The many faces of loneliness
The term was first used at the end of the 16th century to define “the condition of being solitary.” In 1677, Milton’s Paradise Lost featured one of the first lonely characters in British literature, Satan, who describes his loneliness in terms of vulnerability. The word acquired its concrete meaning of “feeling of being dejected from want of companionship or sympathy,” only by the start of the 19th century. In an interesting essay, Worsley2 emphasizes “lonely spaces” as places in which one might meet “someone who could do you harm, with no one else around to help.” The term has evolved from being “usually relegated to the space outside the city,” that is, a merely physical condition to “moving inward . . . taking up residence inside minds, even the minds of people living in bustling cities.” The author concludes that by doing this, loneliness has brought “wilderness inside us.”
Thus, loneliness exhibits a complex conceptual journey. The dictionary definitions of being without company, unfrequented, isolated, or lonesome describe an individual feeling as well as a social experience, a perception of abandonment and/or a desire for company or refuge; the latter can also make of loneliness an existential state, a way of looking at life and people as components of a reality that belongs to others. Still, away from a truly clinical nature but already delineating fragile junctures, loneliness may have solitude as a synonym, a very personal requirement for the exercise of meditation or reflections—a refuge, again.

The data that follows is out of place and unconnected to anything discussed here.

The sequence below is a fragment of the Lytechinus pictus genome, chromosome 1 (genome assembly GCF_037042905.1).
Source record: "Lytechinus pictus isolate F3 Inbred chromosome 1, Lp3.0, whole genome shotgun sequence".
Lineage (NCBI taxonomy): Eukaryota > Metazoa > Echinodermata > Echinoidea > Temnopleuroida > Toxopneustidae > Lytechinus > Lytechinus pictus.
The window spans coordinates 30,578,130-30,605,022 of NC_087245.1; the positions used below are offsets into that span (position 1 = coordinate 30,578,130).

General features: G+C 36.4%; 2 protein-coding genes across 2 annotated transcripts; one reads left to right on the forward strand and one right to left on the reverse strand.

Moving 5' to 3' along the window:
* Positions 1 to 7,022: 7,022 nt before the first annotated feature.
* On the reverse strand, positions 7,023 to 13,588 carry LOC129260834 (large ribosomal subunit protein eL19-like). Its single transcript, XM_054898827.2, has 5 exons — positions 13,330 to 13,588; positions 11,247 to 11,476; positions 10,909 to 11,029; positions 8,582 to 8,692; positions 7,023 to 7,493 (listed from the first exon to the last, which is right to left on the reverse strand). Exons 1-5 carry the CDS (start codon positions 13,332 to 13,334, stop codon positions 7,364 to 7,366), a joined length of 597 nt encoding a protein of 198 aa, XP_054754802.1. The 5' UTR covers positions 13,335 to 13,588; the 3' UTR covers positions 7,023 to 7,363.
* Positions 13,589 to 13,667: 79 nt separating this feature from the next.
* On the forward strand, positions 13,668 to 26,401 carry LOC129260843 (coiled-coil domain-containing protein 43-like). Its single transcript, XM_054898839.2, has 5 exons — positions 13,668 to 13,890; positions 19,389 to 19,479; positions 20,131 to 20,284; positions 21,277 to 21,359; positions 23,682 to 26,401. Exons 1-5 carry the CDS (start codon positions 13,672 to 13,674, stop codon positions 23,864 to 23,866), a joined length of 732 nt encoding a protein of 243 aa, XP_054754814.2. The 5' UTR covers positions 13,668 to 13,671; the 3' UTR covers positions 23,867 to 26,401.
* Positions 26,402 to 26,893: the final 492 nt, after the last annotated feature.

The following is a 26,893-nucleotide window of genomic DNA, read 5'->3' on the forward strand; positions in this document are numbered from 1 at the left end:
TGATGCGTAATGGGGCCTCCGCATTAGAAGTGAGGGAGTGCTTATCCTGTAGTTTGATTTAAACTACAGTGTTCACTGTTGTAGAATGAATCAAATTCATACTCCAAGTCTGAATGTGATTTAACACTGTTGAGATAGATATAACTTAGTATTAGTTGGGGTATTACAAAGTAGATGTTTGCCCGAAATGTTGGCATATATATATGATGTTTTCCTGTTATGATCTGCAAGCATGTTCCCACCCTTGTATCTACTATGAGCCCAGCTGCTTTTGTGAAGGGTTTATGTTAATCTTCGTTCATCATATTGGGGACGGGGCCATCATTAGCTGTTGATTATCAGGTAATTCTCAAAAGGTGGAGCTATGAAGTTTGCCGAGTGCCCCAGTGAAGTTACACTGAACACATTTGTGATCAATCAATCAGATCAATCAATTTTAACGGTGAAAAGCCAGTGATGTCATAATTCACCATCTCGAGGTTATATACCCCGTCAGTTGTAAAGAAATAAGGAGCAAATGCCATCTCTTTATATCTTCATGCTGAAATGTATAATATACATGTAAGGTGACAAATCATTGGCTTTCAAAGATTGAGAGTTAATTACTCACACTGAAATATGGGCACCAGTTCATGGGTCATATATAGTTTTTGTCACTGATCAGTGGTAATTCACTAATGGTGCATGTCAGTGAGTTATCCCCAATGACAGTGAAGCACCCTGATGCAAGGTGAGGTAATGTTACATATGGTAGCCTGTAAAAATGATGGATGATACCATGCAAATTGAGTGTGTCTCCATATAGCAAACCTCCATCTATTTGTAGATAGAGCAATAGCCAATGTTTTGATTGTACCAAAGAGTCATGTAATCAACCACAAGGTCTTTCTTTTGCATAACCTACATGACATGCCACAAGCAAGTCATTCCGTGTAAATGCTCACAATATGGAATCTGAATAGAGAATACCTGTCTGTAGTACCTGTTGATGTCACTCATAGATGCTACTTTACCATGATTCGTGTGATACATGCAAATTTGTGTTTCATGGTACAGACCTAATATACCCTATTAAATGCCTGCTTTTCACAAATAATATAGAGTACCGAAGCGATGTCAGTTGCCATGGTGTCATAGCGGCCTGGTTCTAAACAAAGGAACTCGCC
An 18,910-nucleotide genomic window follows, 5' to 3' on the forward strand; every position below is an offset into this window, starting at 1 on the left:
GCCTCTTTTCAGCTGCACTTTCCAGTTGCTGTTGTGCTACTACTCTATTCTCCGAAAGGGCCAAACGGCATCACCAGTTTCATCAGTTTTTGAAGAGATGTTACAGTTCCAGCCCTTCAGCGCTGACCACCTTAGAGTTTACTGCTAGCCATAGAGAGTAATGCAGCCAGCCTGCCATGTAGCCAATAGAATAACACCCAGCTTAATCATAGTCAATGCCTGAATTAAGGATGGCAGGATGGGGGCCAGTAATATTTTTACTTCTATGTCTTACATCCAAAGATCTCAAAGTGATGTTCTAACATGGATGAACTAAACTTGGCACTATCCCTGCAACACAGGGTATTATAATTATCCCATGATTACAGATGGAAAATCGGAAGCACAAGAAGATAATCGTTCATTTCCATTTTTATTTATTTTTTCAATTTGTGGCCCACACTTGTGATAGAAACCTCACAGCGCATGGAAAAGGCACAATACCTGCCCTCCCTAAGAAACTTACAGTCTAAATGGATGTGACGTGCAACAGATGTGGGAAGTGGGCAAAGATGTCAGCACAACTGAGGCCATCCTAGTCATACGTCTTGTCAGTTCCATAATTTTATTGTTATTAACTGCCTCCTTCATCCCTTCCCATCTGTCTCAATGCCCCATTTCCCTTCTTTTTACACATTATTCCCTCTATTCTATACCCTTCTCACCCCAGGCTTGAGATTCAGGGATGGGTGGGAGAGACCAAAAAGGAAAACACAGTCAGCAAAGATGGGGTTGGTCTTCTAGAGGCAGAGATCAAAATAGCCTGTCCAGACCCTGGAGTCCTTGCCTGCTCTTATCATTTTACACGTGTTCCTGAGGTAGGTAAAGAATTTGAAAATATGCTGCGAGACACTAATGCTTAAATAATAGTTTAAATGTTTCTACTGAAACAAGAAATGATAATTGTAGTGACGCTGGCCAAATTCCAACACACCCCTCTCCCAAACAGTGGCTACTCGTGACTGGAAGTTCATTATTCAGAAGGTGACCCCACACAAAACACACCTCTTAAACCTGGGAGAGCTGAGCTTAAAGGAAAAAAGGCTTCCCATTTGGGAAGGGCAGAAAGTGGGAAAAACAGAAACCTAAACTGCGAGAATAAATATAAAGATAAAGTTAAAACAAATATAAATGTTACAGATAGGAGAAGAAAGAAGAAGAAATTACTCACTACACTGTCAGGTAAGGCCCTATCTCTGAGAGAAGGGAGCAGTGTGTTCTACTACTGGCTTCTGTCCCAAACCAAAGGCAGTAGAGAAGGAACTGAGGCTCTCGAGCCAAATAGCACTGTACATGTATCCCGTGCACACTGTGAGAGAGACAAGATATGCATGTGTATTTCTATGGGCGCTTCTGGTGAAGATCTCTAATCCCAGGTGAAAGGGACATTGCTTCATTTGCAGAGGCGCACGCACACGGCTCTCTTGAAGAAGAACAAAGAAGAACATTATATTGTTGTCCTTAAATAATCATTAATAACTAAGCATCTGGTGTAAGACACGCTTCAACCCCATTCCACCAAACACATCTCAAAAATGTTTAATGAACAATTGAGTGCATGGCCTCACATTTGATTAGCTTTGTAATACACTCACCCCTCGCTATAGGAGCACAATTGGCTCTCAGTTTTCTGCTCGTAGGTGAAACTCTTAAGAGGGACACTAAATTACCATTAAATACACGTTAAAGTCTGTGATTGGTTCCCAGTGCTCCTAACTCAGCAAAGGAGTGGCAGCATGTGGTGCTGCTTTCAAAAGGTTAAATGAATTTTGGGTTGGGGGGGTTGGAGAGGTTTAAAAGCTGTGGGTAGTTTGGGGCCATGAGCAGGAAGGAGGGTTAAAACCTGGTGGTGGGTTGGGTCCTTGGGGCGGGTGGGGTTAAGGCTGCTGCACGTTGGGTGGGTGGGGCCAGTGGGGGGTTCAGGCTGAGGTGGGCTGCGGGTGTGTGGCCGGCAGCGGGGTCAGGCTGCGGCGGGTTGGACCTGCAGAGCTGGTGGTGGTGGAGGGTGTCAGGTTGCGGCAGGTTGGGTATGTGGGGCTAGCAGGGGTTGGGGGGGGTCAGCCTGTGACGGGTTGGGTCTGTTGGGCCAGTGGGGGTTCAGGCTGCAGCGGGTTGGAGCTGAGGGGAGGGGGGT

The feeling of loneliness leads initially to reflections about what is going on at the present time. The uncertainties of a future worst-case scenario (eg, positive coronavirus test, gradual onset of symptoms, hospitalization, complications, etc) may give place, later, to reflections about one’s own life, expectations and hopes, accomplishments and failures, self-criticisms and self-condemnations, a sense of no-return. Missing alternatives in the near or distant past, grateful moments unable to be re-lived, failed job opportunities or attempts to improve or excel, the present (or absent) impact of religion, spirituality, romantic encounters, personal phantasies, or impossible dreams are all material agitated by the apparently quiet psychological surface of loneliness.